Firsthand Accounts Of Malta’s LGBT+ Students Show We’ve Still Got A Long Way To Go
40% of students said that teachers ‘never intervened’ when they were present for episodes of bullying
While Malta tops the ranks in terms of LGBTQ+ legislation, we still have a lot of work to do in terms of day-to-day acceptance of minority groups and marginalised communities in general.
In fact, the latest study by the Malta Gay Rights Movement (MGRM) which focused on understanding the experiences of LGBTQ+ persons between the ages of 13 and 22 who had been in an educational institution for the 2016-2017 scholastic year, has proven that we still have a long way to go before Malta can truly claim that it is fully queer-friendly.
The 2017 Malta National School Climate Survey Report have found some damning statistics about the way LGBTQ+ student are treated in school, and how they in turn feel about the education system they were, or still are being raised in.
1. Safety at School
A scary number of respondents said they’ve experienced homophobia, biphobia or transphobia at school before.
Of the 139 students who participated in the study, half of them said they felt unsafe at school because of their sexual orientation
A further 41% felt unsafe due to their gender identity or the way they express their gender, with many respondents also saying they felt unsafe because of other uncontrollable characteristics, such as family income or disbaility among others.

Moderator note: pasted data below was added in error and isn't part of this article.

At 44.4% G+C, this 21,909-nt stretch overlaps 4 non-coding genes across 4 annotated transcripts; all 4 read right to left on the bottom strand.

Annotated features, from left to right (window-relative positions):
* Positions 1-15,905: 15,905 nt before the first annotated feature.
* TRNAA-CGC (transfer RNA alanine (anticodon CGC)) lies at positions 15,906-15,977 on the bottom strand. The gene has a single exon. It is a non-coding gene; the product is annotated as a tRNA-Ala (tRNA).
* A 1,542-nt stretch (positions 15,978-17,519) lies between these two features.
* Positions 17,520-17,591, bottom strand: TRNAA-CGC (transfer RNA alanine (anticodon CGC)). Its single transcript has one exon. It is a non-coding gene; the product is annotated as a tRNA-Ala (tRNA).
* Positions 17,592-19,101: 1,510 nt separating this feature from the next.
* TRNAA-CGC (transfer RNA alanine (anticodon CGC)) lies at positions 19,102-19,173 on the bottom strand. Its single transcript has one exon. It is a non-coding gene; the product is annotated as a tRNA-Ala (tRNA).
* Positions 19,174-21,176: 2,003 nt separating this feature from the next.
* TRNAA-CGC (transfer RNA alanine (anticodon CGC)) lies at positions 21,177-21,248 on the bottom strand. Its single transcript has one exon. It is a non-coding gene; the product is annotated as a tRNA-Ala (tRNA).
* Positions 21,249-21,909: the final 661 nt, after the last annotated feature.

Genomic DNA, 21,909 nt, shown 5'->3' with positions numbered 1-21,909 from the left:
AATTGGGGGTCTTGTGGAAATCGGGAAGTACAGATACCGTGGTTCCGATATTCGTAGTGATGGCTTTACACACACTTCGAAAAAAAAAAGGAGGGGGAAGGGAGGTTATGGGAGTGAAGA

This lack of safety even causes students to miss lessons
With a number of students feeling uncomfortable and avoiding certain areas of the school such as locker rooms and hallways while over a quarter of them even skipped Physical Education (PE) Lessons completely.
Over a third of the students (34%) felt so unsafe in their conditions that they missed at least one full day of school.
In terms of homophobic language, 46.8% of students reported that they received derogatory comments such as pufta and linfa often or frequently. The study also found that 61.9% of these said that they received the insults from some or most students.
Many participants (33.1%) even said that some homophobic remarks came from teachers and members of staff
For gender expression and identity, 49.3% and 40.3% of students received offensive and transphobic remarks often or frequently, respectively.
In brief, over half of respondents (59.4% and 55.5%) of participants reported being verbally harassed due to their sexual orientation and gender expression, while a further 36.1% experienced harassment based on their gender identity at least once in the previous scholastic year.
Many respondents also said that they had been physically harassed because of their sexual and gender personality, with 22.6% for their sexual orientation, 21.7% for their gender expression and 14.9% for their gender identity.
Unfortunately, some of the participants even reported being physically assaulted (punched, kicked, injured with a weapon)
8.6% of people said this occurred because of their sexual identity, 13% said it was because of their gender identity, and 8.8% said it was caused by their gender expression.